This video is about muscovy ducks in love.
Cor van de Veen from Baarn in the Netherlands made the video.
There were males.
And females as well.
There was a redshank too, but it did not want to be photographed.
A little grebe, also known as dabchick, swimming.
A male tufted duck swimming as well.
A bluethroat singing on a bush.
A chiffchaff sings.
We arrive at another lake.
A reed warbler sings, somewhere in a reedbed.
A garden warbler sings in a tree.
A male and a female reed bunting together in a tree.
A rabbit crosses the footpath.
A garden tiger moth caterpillar.
Not the only specimen of this species today.
Again, a whitethroat singing. One of the most common birds in Meijendel.
Seaside pansy flowers.
A female stonechat on a bush.
A juvenile common frog.
Clove-scented broomrape flowers.
Also about Meijendel: here.
This video says about itself:
Ducklings take leap of faith on UCD campus
6 May 2014
A greenfinch on a small tree.
Then, three still very small northern lapwing chicks on a muddy shore.
A hobby flies past. Also, an unusual species here.
In a lakelet, a shelduck couple. While a redshank wades between them.
Later, the shelducks fly away (with the female on the foreground of this photo).
Not far away, a hare.
BirdLife Finland succeeds in court battle over endangered species
By Rebecca Langer, Tue, 15/04/2014 – 10:35
The Long-tailed duck is classified worldwide as endangered. In southern Finland, a license for spring hunting of the species was authorized in year 2011, further threatening the survival of the population. BirdLife Finland and its local member organization are working to save the species and lodged a complaint to the Supreme Administrative Court of Finland. The complaint proved successful as the Court found the license for spring hunting illegal.
The court decision was based on the unfavourable conservation status of the species and the fact that there is a satisfactory alternative to spring hunting since Long-tailed duck occurs in the area also during the autumn.
Pursuing the complaint required considerable work by the NGO´s: the appeal documents were lengthy and were supported by numerous expert statements, boat research expeditions and long-term monitoring data collected by volunteers at bird research stations. Results of Long-tailed duck counts carried out by neighboring BirdLife Estonia also helped to prove that the population had decreased considerably.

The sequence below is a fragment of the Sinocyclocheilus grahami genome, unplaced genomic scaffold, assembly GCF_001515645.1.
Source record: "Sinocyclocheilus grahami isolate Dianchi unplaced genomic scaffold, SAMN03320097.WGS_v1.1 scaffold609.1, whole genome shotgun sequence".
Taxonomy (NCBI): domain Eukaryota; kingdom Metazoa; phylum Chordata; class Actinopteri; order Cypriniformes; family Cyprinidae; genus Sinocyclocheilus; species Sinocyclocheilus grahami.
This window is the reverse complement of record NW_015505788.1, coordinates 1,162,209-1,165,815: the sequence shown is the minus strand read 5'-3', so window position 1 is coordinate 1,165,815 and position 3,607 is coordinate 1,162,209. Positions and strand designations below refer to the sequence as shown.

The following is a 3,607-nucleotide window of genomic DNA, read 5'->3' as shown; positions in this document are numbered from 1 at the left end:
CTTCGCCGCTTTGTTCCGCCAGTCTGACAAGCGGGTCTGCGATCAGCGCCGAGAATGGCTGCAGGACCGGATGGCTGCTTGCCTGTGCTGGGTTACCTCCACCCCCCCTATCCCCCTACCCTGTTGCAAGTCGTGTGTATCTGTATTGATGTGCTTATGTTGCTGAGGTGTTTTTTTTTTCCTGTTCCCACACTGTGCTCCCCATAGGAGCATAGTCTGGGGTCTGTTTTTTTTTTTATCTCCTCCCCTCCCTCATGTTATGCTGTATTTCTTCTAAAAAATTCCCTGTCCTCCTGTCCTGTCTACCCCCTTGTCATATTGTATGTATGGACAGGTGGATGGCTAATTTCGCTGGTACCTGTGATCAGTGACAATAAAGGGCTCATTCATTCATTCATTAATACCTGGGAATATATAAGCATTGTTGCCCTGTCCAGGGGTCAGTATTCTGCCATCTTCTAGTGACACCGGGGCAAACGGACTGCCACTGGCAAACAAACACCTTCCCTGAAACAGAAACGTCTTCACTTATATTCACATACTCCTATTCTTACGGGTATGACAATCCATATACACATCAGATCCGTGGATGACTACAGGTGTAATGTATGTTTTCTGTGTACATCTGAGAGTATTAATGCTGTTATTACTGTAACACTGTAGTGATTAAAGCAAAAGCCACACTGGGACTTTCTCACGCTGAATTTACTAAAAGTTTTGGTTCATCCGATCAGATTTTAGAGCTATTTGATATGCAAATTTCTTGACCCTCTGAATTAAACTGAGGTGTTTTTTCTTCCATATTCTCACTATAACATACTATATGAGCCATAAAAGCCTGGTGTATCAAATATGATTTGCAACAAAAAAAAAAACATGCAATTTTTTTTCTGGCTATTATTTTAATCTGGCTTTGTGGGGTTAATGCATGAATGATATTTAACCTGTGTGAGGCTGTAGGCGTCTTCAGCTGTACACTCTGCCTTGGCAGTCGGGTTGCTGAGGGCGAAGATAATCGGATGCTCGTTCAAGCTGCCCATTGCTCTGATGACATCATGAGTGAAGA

The majority of the long-tailed ducks breeding in northern Europe and western Siberia spend the winter in the Baltic Sea. These birds occur on the coast of Finland especially during spring and autumn migration. What happens to the birds during spring migration in Finland has impacts on the entire Eurasian population of the species.
The BirdLife Partnership hopes that the positive decision by the Finnish Court helps to preserve the species, not only in Finland, but everywhere it migrates.
This is a video about mallard ducks feeding at a bank in the Netherlands.
Twelve-year-old Niklas Haverkate made this video.
Originally posted on North African Birds:
Aberkane, M., Maazi, M.-C., Chettibi, F., Guergueb, E.-Y., Bouslama, Z., & Houhamdi, M. (2014). Diurnal wintering behaviour of the Marbled Teal (Marmaronetta angustirostris) in north-east Algeria.Zoology and Ecology (in press). doi:10.1080/21658005.2014.889870
The Marbled Teal, Marmaronetta angustirostris, is a globally threatened species, especially in the Western Mediterranean. Its numbers are currently following a downward trend. The population size and status of the Marbled Teal are well estimated in some areas of its geographic range, but in others, such as Algerian wetlands, they are still not known. Population and time-activity budget estimation of the species were carried out in the semi-arid Ramsar wetland Garaet Timerganine located in north-east Algeria in the course of two subsequent wintering seasons. The wintering population showed a significant decrease in numbers from the first to the second year with peaks of 763 and 270 individuals, respectively. This variation was probably due…
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British daily The Guardian says about this video today:
A giant yellow duck designed by Dutch artist Florentjin Hofman has exploded for the second time, eleven days after it went on display in a northern Taiwan port. The 18m-tall duck was supposed to be the star attraction for local New Year’s Eve celebrations but instead burst without explanation to the surprise of onlookers.
This video is called Northern Pintail courtship.
Translated from Birdlife in the Netherlands:
Tuesday, November 12, 2013
Last Sunday, November 10th, near Den Oever a whopping 3664 migrating pintails were seen. This is a record number, never before have so many migrating pintail ducks been observed. There were many pintails elsewhere as well. Probably the combination of clear atmosphere, falling temperatures and northerly winds made the pintails go south massively.
Birder Bob Woets is a happy man. On 10 November he counted at his usual migration site near the beginning of the Afsluitdijk at Den Oever 3664 migratory pintails (source: www.trektellen.nl). This is a Dutch record. Earlier, on October 11, 1981 at Maarsseveen (Utrecht province) 2710 pintails on migration had been observed.
November 2013: Northern Ireland’s Lough Neagh, the largest lake in Britain and Ireland, has lost more than three quarters of its overwintering water birds say researchers at Queen’s University Belfast. The study, by Quercus, Northern Ireland’s Centre for Biodiversity and Conservation Science, found the number of diving ducks migrating to the lake for the winter months has dropped from 100,000 to less than 21,000 in the space of a decade: here.